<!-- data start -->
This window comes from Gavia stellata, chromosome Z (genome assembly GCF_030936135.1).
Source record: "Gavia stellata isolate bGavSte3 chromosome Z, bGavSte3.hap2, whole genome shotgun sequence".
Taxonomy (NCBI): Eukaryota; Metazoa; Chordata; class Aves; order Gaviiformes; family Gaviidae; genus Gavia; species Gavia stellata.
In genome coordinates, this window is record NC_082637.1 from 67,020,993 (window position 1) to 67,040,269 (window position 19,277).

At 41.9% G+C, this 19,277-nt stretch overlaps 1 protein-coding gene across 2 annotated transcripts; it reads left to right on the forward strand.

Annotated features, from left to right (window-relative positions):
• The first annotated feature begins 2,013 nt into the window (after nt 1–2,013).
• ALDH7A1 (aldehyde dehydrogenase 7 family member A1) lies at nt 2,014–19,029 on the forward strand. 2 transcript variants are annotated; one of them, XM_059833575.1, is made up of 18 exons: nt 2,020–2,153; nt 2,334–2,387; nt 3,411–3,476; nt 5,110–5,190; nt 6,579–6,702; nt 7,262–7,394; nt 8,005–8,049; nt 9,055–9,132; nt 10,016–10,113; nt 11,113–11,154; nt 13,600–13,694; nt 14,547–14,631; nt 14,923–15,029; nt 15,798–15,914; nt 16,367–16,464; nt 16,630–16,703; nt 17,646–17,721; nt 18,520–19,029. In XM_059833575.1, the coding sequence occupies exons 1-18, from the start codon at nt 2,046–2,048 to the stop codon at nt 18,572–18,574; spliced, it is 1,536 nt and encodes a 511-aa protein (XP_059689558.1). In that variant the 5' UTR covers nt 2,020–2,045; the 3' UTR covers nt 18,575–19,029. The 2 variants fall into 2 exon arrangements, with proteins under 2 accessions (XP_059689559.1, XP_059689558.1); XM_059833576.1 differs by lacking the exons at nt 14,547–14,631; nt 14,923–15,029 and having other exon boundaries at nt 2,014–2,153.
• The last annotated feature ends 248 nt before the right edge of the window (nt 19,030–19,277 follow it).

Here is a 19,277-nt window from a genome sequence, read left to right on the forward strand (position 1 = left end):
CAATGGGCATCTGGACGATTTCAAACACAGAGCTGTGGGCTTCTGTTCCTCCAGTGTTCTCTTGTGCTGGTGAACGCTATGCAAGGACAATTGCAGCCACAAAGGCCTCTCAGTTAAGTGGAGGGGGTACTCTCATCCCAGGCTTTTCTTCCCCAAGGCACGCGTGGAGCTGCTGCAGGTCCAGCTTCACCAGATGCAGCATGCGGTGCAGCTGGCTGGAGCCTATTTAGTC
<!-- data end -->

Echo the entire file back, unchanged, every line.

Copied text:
This window comes from Gavia stellata, chromosome Z (genome assembly GCF_030936135.1).
Source record: "Gavia stellata isolate bGavSte3 chromosome Z, bGavSte3.hap2, whole genome shotgun sequence".
Taxonomy (NCBI): Eukaryota; Metazoa; Chordata; class Aves; order Gaviiformes; family Gaviidae; genus Gavia; species Gavia stellata.
In genome coordinates, this window is record NC_082637.1 from 67,020,993 (window position 1) to 67,040,269 (window position 19,277).

At 41.9% G+C, this 19,277-nt stretch overlaps 1 protein-coding gene across 2 annotated transcripts; it reads left to right on the forward strand.

Annotated features, from left to right (window-relative positions):
• The first annotated feature begins 2,013 nt into the window (after nt 1–2,013).
• ALDH7A1 (aldehyde dehydrogenase 7 family member A1) lies at nt 2,014–19,029 on the forward strand. 2 transcript variants are annotated; one of them, XM_059833575.1, is made up of 18 exons: nt 2,020–2,153; nt 2,334–2,387; nt 3,411–3,476; nt 5,110–5,190; nt 6,579–6,702; nt 7,262–7,394; nt 8,005–8,049; nt 9,055–9,132; nt 10,016–10,113; nt 11,113–11,154; nt 13,600–13,694; nt 14,547–14,631; nt 14,923–15,029; nt 15,798–15,914; nt 16,367–16,464; nt 16,630–16,703; nt 17,646–17,721; nt 18,520–19,029. In XM_059833575.1, the coding sequence occupies exons 1-18, from the start codon at nt 2,046–2,048 to the stop codon at nt 18,572–18,574; spliced, it is 1,536 nt and encodes a 511-aa protein (XP_059689558.1). In that variant the 5' UTR covers nt 2,020–2,045; the 3' UTR covers nt 18,575–19,029. The 2 variants fall into 2 exon arrangements, with proteins under 2 accessions (XP_059689559.1, XP_059689558.1); XM_059833576.1 differs by lacking the exons at nt 14,547–14,631; nt 14,923–15,029 and having other exon boundaries at nt 2,014–2,153.
• The last annotated feature ends 248 nt before the right edge of the window (nt 19,030–19,277 follow it).

Here is a 19,277-nt window from a genome sequence, read left to right on the forward strand (position 1 = left end):
CAATGGGCATCTGGACGATTTCAAACACAGAGCTGTGGGCTTCTGTTCCTCCAGTGTTCTCTTGTGCTGGTGAACGCTATGCAAGGACAATTGCAGCCACAAAGGCCTCTCAGTTAAGTGGAGGGGGTACTCTCATCCCAGGCTTTTCTTCCCCAAGGCACGCGTGGAGCTGCTGCAGGTCCAGCTTCACCAGATGCAGCATGCGGTGCAGCTGGCTGGAGCCTATTTAGTC